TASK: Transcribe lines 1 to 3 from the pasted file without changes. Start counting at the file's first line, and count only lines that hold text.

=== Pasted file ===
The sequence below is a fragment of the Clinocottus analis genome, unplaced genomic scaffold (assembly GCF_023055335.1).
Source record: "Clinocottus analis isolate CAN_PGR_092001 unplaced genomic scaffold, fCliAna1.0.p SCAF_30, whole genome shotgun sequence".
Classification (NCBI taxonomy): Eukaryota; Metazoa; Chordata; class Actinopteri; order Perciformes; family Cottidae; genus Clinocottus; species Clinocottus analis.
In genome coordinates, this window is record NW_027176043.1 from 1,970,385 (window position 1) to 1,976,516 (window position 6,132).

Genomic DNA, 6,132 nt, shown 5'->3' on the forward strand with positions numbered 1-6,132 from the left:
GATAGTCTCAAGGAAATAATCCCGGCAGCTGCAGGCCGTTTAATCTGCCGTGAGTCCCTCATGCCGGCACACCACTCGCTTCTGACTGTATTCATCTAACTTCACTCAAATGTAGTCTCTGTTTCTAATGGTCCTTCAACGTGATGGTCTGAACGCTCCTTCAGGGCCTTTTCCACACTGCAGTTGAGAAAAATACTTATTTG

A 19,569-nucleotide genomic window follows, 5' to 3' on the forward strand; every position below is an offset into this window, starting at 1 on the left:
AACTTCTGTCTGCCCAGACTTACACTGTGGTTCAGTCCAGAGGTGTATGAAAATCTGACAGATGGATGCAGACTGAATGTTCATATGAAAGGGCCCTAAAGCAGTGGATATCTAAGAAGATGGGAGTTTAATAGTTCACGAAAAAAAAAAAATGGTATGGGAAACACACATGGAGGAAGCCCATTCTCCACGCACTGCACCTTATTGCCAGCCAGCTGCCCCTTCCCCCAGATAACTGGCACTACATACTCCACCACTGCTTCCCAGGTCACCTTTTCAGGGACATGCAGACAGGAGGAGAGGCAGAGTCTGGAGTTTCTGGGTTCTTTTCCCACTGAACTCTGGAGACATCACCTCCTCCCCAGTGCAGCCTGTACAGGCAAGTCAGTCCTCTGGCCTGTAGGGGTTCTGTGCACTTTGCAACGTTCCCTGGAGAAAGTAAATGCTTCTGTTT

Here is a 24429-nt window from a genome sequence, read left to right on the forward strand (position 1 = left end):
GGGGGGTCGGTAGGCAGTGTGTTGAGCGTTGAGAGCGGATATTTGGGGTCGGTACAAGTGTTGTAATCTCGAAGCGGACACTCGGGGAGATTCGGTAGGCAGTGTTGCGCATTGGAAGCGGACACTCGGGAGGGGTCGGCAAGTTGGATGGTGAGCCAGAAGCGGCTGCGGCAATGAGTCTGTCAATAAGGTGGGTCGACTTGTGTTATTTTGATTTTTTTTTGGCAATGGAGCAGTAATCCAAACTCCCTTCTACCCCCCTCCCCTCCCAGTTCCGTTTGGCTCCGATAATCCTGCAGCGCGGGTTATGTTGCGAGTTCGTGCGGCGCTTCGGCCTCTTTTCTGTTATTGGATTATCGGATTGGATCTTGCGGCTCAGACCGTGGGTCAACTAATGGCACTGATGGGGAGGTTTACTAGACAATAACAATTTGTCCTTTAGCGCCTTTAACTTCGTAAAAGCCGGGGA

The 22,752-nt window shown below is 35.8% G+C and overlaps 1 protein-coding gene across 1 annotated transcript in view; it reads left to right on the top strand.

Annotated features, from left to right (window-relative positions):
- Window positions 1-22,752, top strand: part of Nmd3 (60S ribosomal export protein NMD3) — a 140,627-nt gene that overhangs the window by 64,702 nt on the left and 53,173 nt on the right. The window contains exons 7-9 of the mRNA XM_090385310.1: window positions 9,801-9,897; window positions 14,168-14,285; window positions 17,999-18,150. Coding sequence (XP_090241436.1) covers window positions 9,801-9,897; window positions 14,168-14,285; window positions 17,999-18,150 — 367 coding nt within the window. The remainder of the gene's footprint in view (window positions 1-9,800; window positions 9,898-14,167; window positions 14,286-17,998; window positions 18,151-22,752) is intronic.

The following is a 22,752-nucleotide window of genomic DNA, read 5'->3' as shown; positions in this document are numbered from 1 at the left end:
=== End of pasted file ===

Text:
The sequence below is a fragment of the Clinocottus analis genome, unplaced genomic scaffold (assembly GCF_023055335.1).
Source record: "Clinocottus analis isolate CAN_PGR_092001 unplaced genomic scaffold, fCliAna1.0.p SCAF_30, whole genome shotgun sequence".
Classification (NCBI taxonomy): Eukaryota; Metazoa; Chordata; class Actinopteri; order Perciformes; family Cottidae; genus Clinocottus; species Clinocottus analis.